CROSS REFERENCE TO RELATED APPLICATIONS
- STATEMENT REGARDING FEDERALLY SPONSORED RESEARCH OR DEVELOPMENT
- BACKGROUND OF THE INVENTION
Control of industrial robots requires high speed data lines for transmitting commands to the various robot systems from the robot controller and for receiving status data of the various robot systems by the robot controller. Typically, current robot controllers utilize one or more high speed parallel data busses to communicate to and from the robot.
High speed parallel data buses require a single conductor for each data bit that is to be transferred to or from the various robot systems and the robot controller. For a high density and high speed transmission system there will be numerous conductors running between the robot controller and the various robot systems. Also, in addition to the data carrying conductors, a number of conductors will be required to carry overhead data such as read and write commands and system select commands. As the chassis and the physical size of various systems continues to decrease, space becomes a more valuable commodity. The use of a parallel data transmission system requires an increased pin count as more systems are linked together and/or larger data words are used. This increased pin count will result in larger interface interference between the pins and conductors that will need to be in close proximity to one another will increase as well. This increase in interference can result in increased complexity in terms of circuits and systems and increase the cost of these systems as well. In addition, as the physically available space decreases, the amount of space taken up by parallel conductor runs inside the chassis can reduce the internal air flow resulting in increased complexity and cost to ensure that proper cooling occurs. Also, purchasing, installing, maintaining, and trouble shooting multiple conductor parallel data communication can be a costly investment for any system. In addition, the time required to trouble shoot a malfunctioning parallel communication system increases with the number of conductors carrying data.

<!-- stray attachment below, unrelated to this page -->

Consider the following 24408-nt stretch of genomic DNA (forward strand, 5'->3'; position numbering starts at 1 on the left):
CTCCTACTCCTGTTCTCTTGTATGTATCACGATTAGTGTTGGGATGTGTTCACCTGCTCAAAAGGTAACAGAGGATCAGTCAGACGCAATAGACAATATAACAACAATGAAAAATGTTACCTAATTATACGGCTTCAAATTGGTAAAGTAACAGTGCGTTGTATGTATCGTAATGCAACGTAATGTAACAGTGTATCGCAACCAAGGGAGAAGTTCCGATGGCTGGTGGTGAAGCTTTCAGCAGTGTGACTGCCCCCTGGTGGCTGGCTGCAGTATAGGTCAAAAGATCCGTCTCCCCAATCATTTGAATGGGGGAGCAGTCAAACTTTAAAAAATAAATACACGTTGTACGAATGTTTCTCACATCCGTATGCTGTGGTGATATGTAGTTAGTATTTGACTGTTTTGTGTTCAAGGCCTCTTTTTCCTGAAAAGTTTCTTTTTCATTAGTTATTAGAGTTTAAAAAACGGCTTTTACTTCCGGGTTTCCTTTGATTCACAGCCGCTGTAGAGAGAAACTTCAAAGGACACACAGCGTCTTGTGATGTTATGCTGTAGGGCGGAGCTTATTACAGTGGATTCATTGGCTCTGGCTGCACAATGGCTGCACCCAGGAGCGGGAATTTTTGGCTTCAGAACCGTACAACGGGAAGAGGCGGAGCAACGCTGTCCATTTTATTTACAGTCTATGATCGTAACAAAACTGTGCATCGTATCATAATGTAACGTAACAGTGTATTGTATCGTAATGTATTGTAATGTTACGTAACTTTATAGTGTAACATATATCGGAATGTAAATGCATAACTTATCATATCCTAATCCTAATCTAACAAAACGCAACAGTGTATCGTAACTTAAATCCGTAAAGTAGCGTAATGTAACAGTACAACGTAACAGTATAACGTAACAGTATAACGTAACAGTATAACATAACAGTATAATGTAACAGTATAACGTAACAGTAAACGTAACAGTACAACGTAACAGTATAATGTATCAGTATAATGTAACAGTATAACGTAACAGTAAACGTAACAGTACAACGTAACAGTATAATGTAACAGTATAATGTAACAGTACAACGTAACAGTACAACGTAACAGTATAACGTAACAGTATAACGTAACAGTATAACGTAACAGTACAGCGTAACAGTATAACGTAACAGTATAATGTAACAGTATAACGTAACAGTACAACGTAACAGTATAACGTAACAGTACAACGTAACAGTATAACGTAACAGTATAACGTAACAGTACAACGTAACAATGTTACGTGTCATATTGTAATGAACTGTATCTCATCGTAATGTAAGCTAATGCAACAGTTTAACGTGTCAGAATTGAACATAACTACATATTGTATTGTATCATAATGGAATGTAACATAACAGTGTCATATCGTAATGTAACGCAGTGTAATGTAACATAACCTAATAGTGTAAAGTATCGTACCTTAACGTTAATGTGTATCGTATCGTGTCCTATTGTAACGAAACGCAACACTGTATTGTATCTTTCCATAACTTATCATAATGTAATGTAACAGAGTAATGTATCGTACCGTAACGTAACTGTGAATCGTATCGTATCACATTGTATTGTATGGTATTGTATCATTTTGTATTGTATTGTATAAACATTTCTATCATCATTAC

- BRIEF SUMMARY OF THE INVENTION
Therefore what is needed in the art is a simple data interface system that is easy to route within a chassis, robust in its ability to carry high speed data, and able to perform data error checking.
A fast serial interface including a three-wire network connection between a bus controller and one or more bus devices is disclosed. The bus controller processes and issues data packets across the three-wire network that include a command code, a bus device selection code, and a bus device register selection code. If the command code corresponds to write code, then the selected bus device stores the data contained within the packet in the selected register. If the command code corresponds to a read command, the selected bus device retrieves the data stored in the selected register, forms a read data packet and transfers the read data packet to the bus controller.
BRIEF DESCRIPTION OF THE SEVERAL VIEWS OF THE DRAWING
Additional aspects, features and advantages of the present invention are also described in the following Detailed Description.
The invention will be more fully understood by reference to the following Detailed Description of the Invention in conjunction with the drawings of which:
FIG. 1 is a block diagram of a serial interface consistent with the present invention;
FIGS. 2A and 2B are schematic representations of the two interpretations of the control and status registers of FIG. 1;
FIG. 3 is a schematic representations of the bus controller status register of FIG. 1;
FIG. 4 is a schematic representations of the bus controller data register of FIG. 1;
FIG. 5 is a schematic representations of the bus device status register of FIG. 1;
FIGS. 6A and 6B are schematic representations of the bus device status register and configuration register of FIG. 1;
FIGS. 7A and 7B are schematic representations of the bus device data output register of FIG. 1;
FIG. 8 is a schematic representations of the bus device data input register of FIG. 1;